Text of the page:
State workforce development officials recently announced the formation of a multi-industry partnership they say will help train Connecticut’s young people for good-paying jobs in insurance, information technology, advanced manufacturing and other fields.
The Capital Area Tech Partnership is expected to bring together over 50 companies that will play a role in developing training programs to teach state residents in-demand skills needed to secure entry-level technology-related positions. The coalition will focus their efforts on sectors where worker shortages are particularly acute, including information technology support, cloud services, data management, cybersecurity and artificial intelligence.
Alex Johnson, president and CEO of Capital Workforce Partners, said the program will put a particular emphasis on engaging “marginalized, underserved” populations that have been hard hit by the COVID-19 pandemic.
State officials did not list the companies expected to join the group, but New Britain-based tools and hardware manufacturer Stanley Black & Decker confirmed it will be involved.
“Our efforts to support the Capital Area Tech Partnership is another important step in helping close the skills gap and build digital skills training programs that will credential students for career opportunities in Connecticut,” said Martin Guay, the firm’s vice president of business development.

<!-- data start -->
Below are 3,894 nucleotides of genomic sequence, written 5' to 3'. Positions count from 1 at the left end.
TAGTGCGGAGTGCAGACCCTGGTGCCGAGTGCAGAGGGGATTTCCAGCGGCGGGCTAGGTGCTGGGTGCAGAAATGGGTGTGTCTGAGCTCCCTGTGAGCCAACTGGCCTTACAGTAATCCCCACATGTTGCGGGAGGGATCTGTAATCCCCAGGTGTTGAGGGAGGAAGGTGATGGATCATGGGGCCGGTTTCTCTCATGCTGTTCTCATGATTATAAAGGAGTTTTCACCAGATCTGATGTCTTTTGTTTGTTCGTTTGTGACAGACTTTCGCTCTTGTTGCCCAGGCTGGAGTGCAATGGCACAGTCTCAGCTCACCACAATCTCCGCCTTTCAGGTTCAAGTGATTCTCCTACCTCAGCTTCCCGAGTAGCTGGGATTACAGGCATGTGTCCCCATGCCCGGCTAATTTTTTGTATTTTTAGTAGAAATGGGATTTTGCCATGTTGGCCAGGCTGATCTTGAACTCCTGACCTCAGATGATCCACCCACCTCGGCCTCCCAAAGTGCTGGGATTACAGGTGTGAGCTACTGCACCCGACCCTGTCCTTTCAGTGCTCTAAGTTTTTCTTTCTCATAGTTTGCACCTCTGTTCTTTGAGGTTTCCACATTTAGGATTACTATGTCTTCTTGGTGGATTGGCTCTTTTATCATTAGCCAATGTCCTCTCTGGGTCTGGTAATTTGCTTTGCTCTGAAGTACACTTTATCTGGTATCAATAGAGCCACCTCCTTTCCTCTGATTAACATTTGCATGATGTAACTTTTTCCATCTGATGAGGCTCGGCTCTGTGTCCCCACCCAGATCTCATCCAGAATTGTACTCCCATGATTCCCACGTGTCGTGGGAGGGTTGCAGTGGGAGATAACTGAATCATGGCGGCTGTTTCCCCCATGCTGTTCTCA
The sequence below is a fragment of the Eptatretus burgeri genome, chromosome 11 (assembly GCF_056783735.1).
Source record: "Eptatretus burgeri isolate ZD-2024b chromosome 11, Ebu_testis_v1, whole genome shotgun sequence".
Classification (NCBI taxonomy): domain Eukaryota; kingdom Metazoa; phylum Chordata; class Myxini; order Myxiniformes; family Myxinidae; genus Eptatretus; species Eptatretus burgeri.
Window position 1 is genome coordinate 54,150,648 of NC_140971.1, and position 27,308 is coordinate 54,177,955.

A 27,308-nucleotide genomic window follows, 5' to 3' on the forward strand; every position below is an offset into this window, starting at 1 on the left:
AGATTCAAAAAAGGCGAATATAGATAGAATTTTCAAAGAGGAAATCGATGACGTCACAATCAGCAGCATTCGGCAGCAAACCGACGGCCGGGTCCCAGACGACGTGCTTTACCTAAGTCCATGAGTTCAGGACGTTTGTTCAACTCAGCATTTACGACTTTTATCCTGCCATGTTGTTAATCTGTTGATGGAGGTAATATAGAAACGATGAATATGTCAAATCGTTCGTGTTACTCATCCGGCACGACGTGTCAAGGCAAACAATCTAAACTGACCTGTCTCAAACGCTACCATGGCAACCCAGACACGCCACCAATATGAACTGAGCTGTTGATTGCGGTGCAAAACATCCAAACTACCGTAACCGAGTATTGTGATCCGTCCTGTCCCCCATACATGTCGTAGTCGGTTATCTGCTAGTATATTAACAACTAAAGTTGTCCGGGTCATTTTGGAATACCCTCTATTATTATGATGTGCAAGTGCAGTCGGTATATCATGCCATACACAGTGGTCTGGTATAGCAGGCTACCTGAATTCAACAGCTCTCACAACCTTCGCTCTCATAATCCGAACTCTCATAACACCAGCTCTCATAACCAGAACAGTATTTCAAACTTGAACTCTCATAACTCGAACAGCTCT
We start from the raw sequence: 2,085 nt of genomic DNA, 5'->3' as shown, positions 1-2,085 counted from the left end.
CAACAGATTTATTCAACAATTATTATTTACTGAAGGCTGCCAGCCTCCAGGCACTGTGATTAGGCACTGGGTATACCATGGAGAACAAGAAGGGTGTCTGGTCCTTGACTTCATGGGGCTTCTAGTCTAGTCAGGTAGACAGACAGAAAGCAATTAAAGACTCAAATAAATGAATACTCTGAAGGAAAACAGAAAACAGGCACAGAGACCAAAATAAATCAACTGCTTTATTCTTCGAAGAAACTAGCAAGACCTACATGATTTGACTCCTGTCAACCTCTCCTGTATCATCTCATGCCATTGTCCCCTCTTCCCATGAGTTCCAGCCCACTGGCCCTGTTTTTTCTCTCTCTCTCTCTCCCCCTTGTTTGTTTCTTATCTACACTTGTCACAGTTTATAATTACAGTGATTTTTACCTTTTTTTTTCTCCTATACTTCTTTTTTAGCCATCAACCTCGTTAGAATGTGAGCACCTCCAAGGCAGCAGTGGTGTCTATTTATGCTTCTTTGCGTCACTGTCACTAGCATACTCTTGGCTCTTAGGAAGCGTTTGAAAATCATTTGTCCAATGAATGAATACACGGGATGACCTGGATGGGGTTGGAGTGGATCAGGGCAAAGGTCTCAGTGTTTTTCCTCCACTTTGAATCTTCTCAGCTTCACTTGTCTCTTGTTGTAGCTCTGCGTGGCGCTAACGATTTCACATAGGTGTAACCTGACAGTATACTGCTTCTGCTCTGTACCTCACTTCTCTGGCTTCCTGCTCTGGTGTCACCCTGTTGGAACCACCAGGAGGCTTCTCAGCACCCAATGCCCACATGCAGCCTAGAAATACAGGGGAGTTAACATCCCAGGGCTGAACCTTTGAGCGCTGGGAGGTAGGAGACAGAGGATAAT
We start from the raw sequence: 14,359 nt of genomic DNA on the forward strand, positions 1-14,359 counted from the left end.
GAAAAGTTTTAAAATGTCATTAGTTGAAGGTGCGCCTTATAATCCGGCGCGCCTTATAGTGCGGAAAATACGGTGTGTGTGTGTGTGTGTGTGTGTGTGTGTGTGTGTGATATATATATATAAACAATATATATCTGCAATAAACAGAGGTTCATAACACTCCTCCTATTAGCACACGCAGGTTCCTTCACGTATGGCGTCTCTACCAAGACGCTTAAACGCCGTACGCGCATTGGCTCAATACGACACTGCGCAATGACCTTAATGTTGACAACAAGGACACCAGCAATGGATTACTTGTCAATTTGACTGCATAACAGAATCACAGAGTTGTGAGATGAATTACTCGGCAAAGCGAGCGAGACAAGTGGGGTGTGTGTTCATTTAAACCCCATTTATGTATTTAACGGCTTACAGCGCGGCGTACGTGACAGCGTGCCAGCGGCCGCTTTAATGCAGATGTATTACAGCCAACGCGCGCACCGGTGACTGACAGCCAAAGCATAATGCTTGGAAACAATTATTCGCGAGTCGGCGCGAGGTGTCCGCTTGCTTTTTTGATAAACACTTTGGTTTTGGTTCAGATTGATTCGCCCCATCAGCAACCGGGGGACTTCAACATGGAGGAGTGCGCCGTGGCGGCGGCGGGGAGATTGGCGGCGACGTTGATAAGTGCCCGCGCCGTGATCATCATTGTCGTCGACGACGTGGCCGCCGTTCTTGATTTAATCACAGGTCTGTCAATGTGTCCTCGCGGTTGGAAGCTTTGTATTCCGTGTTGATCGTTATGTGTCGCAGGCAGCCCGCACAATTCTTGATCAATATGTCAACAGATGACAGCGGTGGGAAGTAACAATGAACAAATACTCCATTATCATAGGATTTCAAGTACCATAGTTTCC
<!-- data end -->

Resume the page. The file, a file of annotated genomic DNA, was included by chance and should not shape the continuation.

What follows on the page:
The partnership is expected to be employer-driven, and no state funding has been provided to date.
During an appearance at Capital Community College in Hartford on Wednesday, Gov. Ned Lamont praised the new initiative and predicted it would unleash Connecticut’s economic potential by matching young people with the kinds of jobs the region creates and fosters.
“This is a state whose jobs engine has been on stall for decades,” Lamont said. “But we’re revving up our engines right now. We’re getting people back to work. This is the most important thing we can be doing and we’re making sure we do it in a way that leaves nobody behind.”
The announcement of the Capital Area Tech Partnership came the same day Lamont signed into law a bill aimed at expanding job training and education opportunities for high school and post-secondary students.
The legislation makes rigorous high school-level courses such as Advanced Placement and International Baccalaureate classes available to more students, especially in communities that have not had access to those programs in the past. It also requires that school districts adopt policies to improve completion rates of the Free Application For Federal Student Aid, the main vehicle for need-based post-secondary financial assistance.